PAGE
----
2. Two-thirds of Wealthy Americans Own a Second Home
Buying a second home is a luxury that many wealthier people consider. Some use second homes to rent out for additional income.
While it’s often considered a smart financial decision, it’s not usually necessary for the average person to own more than one home.
Having more property means buying more things to fill it. All of the stresses and expenses of maintaining a house are doubled when you buy a second home.
While some of these properties may be rented to vacationers when not in use by the owner, others sit vacant the majority of the time and merely take up space in the neighborhood.
During a time when many people are finding homeownership to be unaffordable, it can feel even more wasteful to own multiple properties that you rarely or never use.
While minimalists do tend to value travel and experiences, they also strive to be intentional with what they own to ensure that their resources are being used wisely.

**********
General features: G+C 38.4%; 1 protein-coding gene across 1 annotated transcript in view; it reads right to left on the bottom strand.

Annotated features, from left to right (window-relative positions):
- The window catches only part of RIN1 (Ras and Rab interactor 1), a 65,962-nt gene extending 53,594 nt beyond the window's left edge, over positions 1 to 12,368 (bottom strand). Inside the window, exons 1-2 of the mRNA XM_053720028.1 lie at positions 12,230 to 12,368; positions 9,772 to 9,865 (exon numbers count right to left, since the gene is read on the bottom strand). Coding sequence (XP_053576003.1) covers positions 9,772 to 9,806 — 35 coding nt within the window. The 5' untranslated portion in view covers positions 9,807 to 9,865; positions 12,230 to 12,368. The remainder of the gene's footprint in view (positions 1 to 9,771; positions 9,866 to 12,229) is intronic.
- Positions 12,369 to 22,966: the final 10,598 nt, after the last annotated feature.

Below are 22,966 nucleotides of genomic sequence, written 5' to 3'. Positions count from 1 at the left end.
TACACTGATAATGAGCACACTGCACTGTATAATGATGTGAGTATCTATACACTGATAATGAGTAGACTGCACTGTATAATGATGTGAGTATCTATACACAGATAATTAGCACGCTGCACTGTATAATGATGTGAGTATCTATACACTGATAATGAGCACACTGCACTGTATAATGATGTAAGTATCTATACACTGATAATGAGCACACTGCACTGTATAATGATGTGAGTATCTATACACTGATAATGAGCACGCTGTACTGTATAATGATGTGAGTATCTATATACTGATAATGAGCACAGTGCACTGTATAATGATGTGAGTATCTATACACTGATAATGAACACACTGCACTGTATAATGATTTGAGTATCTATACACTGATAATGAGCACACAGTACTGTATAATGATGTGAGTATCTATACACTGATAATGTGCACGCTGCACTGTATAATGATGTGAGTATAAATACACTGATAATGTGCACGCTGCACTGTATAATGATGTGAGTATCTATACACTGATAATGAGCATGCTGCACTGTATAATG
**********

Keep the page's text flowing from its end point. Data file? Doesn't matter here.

3. The Average American Household Spends Nearly $1500 on Clothes Every Year
Women spend almost double than men on clothes. Several reasons point to their spending, such as they’re more likely to buy impulsively and desire to keep up with the latest trends. They’re also more inclined to purchase fast-fashion pieces made of low-quality materials. These clothes don’t last the test of time and are the first to be disposed of.
Maintaining an organized home is challenging when you own an overwhelming quantity of clothes. Plus, it contributes to clutter. A psychology professor revealed that clutter can induce stress and anxiety and harm productivity. As a result, it affects your quality of life.
Minimalists opt for quality over quantity. They have a more minimal wardrobe which makes getting ready for the morning easier.
4. People Wear a Garment Only 7 Times Before It’s Thrown Away
Fast fashion capitalizes on micro trends. Companies manufacture dresses with the latest designs and sell them cheaply to consumers. Trends change every season, cutting short the life cycle of each style.